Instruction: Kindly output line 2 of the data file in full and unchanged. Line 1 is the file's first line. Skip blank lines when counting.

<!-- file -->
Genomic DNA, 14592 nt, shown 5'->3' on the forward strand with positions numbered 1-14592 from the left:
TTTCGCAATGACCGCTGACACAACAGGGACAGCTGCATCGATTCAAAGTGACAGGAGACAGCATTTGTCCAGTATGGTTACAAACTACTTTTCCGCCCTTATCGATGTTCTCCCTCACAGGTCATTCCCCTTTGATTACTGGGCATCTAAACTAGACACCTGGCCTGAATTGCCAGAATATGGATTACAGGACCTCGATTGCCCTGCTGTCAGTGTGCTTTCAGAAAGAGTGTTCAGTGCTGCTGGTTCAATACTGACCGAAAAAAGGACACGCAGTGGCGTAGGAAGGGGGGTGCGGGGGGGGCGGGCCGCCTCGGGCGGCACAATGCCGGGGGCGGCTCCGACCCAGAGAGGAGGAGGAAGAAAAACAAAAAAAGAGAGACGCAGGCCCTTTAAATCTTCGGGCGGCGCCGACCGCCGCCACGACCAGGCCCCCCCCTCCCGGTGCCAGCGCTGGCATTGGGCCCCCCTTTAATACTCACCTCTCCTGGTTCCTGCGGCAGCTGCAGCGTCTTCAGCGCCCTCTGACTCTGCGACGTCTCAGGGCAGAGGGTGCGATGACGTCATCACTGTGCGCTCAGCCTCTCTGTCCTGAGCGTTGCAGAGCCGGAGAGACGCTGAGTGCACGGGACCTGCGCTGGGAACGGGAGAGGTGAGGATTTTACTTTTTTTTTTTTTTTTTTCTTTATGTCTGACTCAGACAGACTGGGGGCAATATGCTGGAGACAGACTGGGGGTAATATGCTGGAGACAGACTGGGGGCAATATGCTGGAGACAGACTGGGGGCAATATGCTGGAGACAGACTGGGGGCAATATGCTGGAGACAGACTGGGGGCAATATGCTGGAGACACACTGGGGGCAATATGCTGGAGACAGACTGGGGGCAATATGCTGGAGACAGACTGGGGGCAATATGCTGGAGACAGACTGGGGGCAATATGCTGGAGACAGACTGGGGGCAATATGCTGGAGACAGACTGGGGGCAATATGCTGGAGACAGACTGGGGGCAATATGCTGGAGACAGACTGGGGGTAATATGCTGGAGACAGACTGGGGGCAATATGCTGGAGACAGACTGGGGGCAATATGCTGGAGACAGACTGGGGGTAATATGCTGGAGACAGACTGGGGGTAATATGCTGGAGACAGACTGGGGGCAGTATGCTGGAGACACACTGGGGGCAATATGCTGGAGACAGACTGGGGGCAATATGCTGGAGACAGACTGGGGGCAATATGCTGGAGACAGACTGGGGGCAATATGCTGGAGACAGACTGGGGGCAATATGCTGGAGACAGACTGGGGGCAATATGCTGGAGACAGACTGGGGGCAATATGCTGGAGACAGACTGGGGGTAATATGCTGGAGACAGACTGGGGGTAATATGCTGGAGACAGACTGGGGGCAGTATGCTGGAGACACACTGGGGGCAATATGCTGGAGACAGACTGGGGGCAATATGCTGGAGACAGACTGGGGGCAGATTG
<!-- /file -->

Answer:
TTTCGCAATGACCGCTGACACAACAGGGACAGCTGCATCGATTCAAAGTGACAGGAGACAGCATTTGTCCAGTATGGTTACAAACTACTTTTCCGCCCTTATCGATGTTCTCCCTCACAGGTCATTCCCCTTTGATTACTGGGCATCTAAACTAGACACCTGGCCTGAATTGCCAGAATATGGATTACAGGACCTCGATTGCCCTGCTGTCAGTGTGCTTTCAGAAAGAGTGTTCAGTGCTGCTGGTTCAATACTGACCGAAAAAAGGACACGCAGTGGCGTAGGAAGGGGGGTGCGGGGGGGGCGGGCCGCCTCGGGCGGCACAATGCCGGGGGCGGCTCCGACCCAGAGAGGAGGAGGAAGAAAAACAAAAAAAGAGAGACGCAGGCCCTTTAAATCTTCGGGCGGCGCCGACCGCCGCCACGACCAGGCCCCCCCCTCCCGGTGCCAGCGCTGGCATTGGGCCCCCCTTTAATACTCACCTCTCCTGGTTCCTGCGGCAGCTGCAGCGTCTTCAGCGCCCTCTGACTCTGCGACGTCTCAGGGCAGAGGGTGCGATGACGTCATCACTGTGCGCTCAGCCTCTCTGTCCTGAGCGTTGCAGAGCCGGAGAGACGCTGAGTGCACGGGACCTGCGCTGGGAACGGGAGAGGTGAGGATTTTACTTTTTTTTTTTTTTTTTTCTTTATGTCTGACTCAGACAGACTGGGGGCAATATGCTGGAGACAGACTGGGGGTAATATGCTGGAGACAGACTGGGGGCAATATGCTGGAGACAGACTGGGGGCAATATGCTGGAGACAGACTGGGGGCAATATGCTGGAGACAGACTGGGGGCAATATGCTGGAGACACACTGGGGGCAATATGCTGGAGACAGACTGGGGGCAATATGCTGGAGACAGACTGGGGGCAATATGCTGGAGACAGACTGGGGGCAATATGCTGGAGACAGACTGGGGGCAATATGCTGGAGACAGACTGGGGGCAATATGCTGGAGACAGACTGGGGGCAATATGCTGGAGACAGACTGGGGGTAATATGCTGGAGACAGACTGGGGGCAATATGCTGGAGACAGACTGGGGGCAATATGCTGGAGACAGACTGGGGGTAATATGCTGGAGACAGACTGGGGGTAATATGCTGGAGACAGACTGGGGGCAGTATGCTGGAGACACACTGGGGGCAATATGCTGGAGACAGACTGGGGGCAATATGCTGGAGACAGACTGGGGGCAATATGCTGGAGACAGACTGGGGGCAATATGCTGGAGACAGACTGGGGGCAATATGCTGGAGACAGACTGGGGGCAATATGCTGGAGACAGACTGGGGGCAATATGCTGGAGACAGACTGGGGGTAATATGCTGGAGACAGACTGGGGGTAATATGCTGGAGACAGACTGGGGGCAGTATGCTGGAGACACACTGGGGGCAATATGCTGGAGACAGACTGGGGGCAATATGCTGGAGACAGACTGGGGGCAGATTG